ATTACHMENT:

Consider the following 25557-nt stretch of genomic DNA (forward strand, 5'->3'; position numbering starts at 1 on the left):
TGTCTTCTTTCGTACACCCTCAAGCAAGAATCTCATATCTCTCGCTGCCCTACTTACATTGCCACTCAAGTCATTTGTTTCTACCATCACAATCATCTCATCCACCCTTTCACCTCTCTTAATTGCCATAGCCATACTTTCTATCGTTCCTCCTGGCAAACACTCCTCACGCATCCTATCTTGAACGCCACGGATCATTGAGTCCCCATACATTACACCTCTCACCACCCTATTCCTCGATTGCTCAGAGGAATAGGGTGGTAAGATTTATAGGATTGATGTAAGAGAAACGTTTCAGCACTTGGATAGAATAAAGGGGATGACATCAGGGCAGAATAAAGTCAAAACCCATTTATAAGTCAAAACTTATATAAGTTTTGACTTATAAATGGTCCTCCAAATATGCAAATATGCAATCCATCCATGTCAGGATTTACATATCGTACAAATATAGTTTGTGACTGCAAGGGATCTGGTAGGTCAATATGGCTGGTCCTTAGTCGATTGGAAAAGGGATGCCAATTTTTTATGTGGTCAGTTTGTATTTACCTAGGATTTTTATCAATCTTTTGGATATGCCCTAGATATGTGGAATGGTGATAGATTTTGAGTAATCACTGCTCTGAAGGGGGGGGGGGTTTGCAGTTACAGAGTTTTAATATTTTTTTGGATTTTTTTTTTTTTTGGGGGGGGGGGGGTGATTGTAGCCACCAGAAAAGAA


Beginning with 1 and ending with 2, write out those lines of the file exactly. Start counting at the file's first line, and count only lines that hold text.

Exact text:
Consider the following 25557-nt stretch of genomic DNA (forward strand, 5'->3'; position numbering starts at 1 on the left):
TGTCTTCTTTCGTACACCCTCAAGCAAGAATCTCATATCTCTCGCTGCCCTACTTACATTGCCACTCAAGTCATTTGTTTCTACCATCACAATCATCTCATCCACCCTTTCACCTCTCTTAATTGCCATAGCCATACTTTCTATCGTTCCTCCTGGCAAACACTCCTCACGCATCCTATCTTGAACGCCACGGATCATTGAGTCCCCATACATTACACCTCTCACCACCCTATTCCTCGATTGCTCAGAGGAATAGGGTGGTAAGATTTATAGGATTGATGTAAGAGAAACGTTTCAGCACTTGGATAGAATAAAGGGGATGACATCAGGGCAGAATAAAGTCAAAACCCATTTATAAGTCAAAACTTATATAAGTTTTGACTTATAAATGGTCCTCCAAATATGCAAATATGCAATCCATCCATGTCAGGATTTACATATCGTACAAATATAGTTTGTGACTGCAAGGGATCTGGTAGGTCAATATGGCTGGTCCTTAGTCGATTGGAAAAGGGATGCCAATTTTTTATGTGGTCAGTTTGTATTTACCTAGGATTTTTATCAATCTTTTGGATATGCCCTAGATATGTGGAATGGTGATAGATTTTGAGTAATCACTGCTCTGAAGGGGGGGGGGGTTTGCAGTTACAGAGTTTTAATATTTTTTTGGATTTTTTTTTTTTTTGGGGGGGGGGGGGTGATTGTAGCCACCAGAAAAGAA